MG-S and GL conceptualized the project idea. MG-S collected and analyzed the data. MG-S and GL both contributed to the writing of the manuscript. All authors agree to be held accountable for the content herein and approve the final version of the manuscript.
This work was funded by an NSF PRFB1907211 grant to MG-S, and NSF IOS-2128033 to GL.
We would like to thank Diego Bernal at the University of Massachusetts Dartmouth for supplying some of the shark skin tissue and Andrew Williston at the Harvard Museum of Comparative Zoology for help with tissue accession from the ichthyology collection. We would also like to acknowledge Dylan Wainwright, Madeleine Ankhelyi, and Meghan Popp for prior collaborative research that generated some of the GelSight images used for analyses in this paper.
Conflict of interest
The authors declare that the research was conducted in the absence of any commercial or financial relationships that could be construed as a potential conflict of interest.
All claims expressed in this article are solely those of the authors and do not necessarily represent those of their affiliated organizations, or those of the publisher, the editors and the reviewers. Any product that may be evaluated in this article, or claim that may be made by its manufacturer, is not guaranteed or endorsed by the publisher.
The Supplementary Material for this article can be found online at: https://www.frontiersin.org/articles/10.3389/fmars.2022.975062/full#supplementary-material
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Keywords: sharks, dermal denticles, locomotion, riblets, morphology, biomimetics, skin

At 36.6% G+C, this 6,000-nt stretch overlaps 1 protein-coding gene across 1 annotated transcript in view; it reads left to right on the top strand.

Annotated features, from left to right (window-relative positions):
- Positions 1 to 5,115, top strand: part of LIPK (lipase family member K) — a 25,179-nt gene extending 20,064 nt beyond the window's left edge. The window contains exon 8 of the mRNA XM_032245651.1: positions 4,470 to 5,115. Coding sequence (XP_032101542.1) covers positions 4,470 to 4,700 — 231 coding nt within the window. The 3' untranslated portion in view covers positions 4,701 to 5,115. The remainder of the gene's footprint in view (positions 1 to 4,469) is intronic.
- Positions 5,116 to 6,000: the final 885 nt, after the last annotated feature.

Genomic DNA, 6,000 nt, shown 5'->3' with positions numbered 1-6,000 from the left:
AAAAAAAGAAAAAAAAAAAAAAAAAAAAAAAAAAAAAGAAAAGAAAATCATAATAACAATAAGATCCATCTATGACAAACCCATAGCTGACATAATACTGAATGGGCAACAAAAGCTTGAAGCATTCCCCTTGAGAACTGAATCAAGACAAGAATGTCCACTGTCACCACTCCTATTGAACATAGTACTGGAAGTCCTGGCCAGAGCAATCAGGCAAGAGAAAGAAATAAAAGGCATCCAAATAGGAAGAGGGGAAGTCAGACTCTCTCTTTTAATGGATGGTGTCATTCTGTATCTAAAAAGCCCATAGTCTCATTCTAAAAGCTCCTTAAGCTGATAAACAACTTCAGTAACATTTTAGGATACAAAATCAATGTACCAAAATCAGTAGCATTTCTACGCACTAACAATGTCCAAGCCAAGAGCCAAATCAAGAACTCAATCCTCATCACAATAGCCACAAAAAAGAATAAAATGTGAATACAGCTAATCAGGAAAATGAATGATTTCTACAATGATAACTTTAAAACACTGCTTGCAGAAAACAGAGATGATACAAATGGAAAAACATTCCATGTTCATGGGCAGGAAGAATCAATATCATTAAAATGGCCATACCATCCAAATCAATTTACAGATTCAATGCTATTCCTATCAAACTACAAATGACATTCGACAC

Citation: Gabler-Smith MK and Lauder GV (2022) Ridges and riblets: Shark skin surfaces versus biomimetic models. Front. Mar. Sci. 9:975062. doi: 10.3389/fmars.2022.975062
Received: 21 June 2022; Accepted: 08 August 2022;
Published: 25 August 2022.
Edited by:Daniel Rittschof, Duke University, United States
Reviewed by:Michael Schultz, United States Naval Academy, United States
Michael L. Fine, Virginia Commonwealth University, United States
Copyright © 2022 Gabler-Smith and Lauder. This is an open-access article distributed under the terms of the Creative Commons Attribution License (CC BY). The use, distribution or reproduction in other forums is permitted, provided the original author(s) and the copyright owner(s) are credited and that the original publication in this journal is cited, in accordance with accepted academic practice. No use, distribution or reproduction is permitted which does not comply with these terms.
*Correspondence: Molly K. Gabler-Smith, email@example.com